by Sigalit Hoffman
Prolonged drug use changes the structure of the brain, making our efforts
to quit for good more difficult. Thats the essence of the message
delivered in a public lecture at the downtown Faculty Club on September
21 by Psychology Professor Jane Stewart.
In her work as a senior researcher with the Centre for Studies in Behavioural
Neurobiology (CSBN), Stewart has been able to show that sensitivity to
drugs and thus, the chance of relapse is at its highest
some time after drug use has ceased. This brings into question the common
belief that craving and relapse are strongest shortly after quitting.
She explained that chronic drug use eventually leads to changes in the
brain that increase the individuals sensitivity to drugs. On re-exposure
to the drug, this heightened sensitivity induces renewed craving and a
high probability of relapse. Stewart admitted, This is really quite
pessimistic for drug treatment. Just being away from it is not good enough.
Sensitization to drugs could
She shed some light on the biological basis of the changes in brain structure.
She noticed that the brains of rats sensitized to the stimulant drug amphetamine
had four times the normal amount of a neurotrophic factor known to be
associated with growth and repair.
Neurotrophic factors are compounds that are present in the brain at birth
and are responsible for the growth, extension, and guiding of neurons
to their targets. They are also present in adult brains and may be increased
in brains undergoing trauma. By giving rats an agent that neutralized
the effect of the neurotrophic factor, she found that sensitization to
drugs could be prevented.
Stewart illustrated the long-term effects of brain changes in her conditioning
experiments. Rats were taught to associate cocaine with a particular cage,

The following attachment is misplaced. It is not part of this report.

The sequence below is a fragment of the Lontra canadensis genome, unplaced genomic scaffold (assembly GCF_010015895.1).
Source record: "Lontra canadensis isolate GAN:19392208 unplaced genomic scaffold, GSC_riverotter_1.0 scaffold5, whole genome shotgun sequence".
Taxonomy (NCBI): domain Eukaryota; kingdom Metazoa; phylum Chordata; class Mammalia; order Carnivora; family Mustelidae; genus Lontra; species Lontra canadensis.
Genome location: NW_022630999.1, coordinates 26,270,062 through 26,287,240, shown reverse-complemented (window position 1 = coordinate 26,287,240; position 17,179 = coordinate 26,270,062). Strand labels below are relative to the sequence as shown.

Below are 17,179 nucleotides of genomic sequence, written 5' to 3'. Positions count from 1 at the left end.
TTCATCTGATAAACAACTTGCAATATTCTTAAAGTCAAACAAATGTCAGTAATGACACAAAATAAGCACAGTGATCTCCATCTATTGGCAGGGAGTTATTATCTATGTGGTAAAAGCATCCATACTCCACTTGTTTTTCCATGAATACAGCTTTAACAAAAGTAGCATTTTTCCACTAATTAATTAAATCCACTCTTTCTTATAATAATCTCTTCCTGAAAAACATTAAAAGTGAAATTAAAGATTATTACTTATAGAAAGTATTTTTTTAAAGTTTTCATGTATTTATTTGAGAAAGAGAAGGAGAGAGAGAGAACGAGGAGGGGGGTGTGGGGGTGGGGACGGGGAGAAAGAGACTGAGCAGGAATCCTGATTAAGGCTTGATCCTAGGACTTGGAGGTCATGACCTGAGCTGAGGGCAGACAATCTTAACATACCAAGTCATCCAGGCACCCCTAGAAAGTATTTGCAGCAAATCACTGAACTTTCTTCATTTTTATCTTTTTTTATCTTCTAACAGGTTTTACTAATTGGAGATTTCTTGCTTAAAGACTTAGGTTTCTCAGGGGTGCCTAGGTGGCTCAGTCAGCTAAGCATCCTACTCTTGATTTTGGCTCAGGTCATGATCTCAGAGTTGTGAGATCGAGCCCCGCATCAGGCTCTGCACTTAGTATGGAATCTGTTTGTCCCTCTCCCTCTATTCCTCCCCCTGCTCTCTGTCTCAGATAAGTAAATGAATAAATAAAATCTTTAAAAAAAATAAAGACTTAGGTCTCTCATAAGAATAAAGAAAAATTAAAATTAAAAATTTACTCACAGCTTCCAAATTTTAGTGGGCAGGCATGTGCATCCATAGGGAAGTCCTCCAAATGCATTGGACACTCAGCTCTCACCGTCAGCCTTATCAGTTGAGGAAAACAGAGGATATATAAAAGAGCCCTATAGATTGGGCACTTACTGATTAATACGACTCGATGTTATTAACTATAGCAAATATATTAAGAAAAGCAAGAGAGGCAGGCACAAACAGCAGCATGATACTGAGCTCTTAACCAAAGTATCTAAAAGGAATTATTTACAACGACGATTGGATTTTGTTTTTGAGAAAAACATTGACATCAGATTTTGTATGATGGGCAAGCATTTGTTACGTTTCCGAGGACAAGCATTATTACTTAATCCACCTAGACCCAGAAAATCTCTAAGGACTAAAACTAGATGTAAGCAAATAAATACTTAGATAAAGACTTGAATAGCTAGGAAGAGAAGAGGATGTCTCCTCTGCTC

and then this association was reduced by replacing the drug injections
by injection of saline.
As soon as the animals were re-administered the drug, they preferred the
cage that they had previously associated with cocaine. These data emphasize
the importance of conditioned stimuli, in this case the environment, in
relapse. She explained how an initially aversive stimulus can be made
attractive by pairing it with a pleasurable effects of a drug, such as
alcohol. Think of the initially nasty taste of pure malt whiskey,
Drugs may not initially be attractive, but when associated with the feelings
they create, they become highly sought. In addition, Stewart pointed to
stress as another potential cause of relapse. Stressed animals, she discovered,
exhibit a greater desire for drugs.
In her lab animals, Stewart has observed that the drugs that have effects
on the brain similar to those of important natural stimuli such
as food and sexual partners are the same ones that animals, including
humans, will self-administer.
She spoke of the bi-directional effects of her research approach. She
said, for example, that by studying the motivational systems of
the brain activated by natural incentives, we found something about how
drugs work, but [at the same time,] we can use drugs as tools to find
out how the motivational systems work.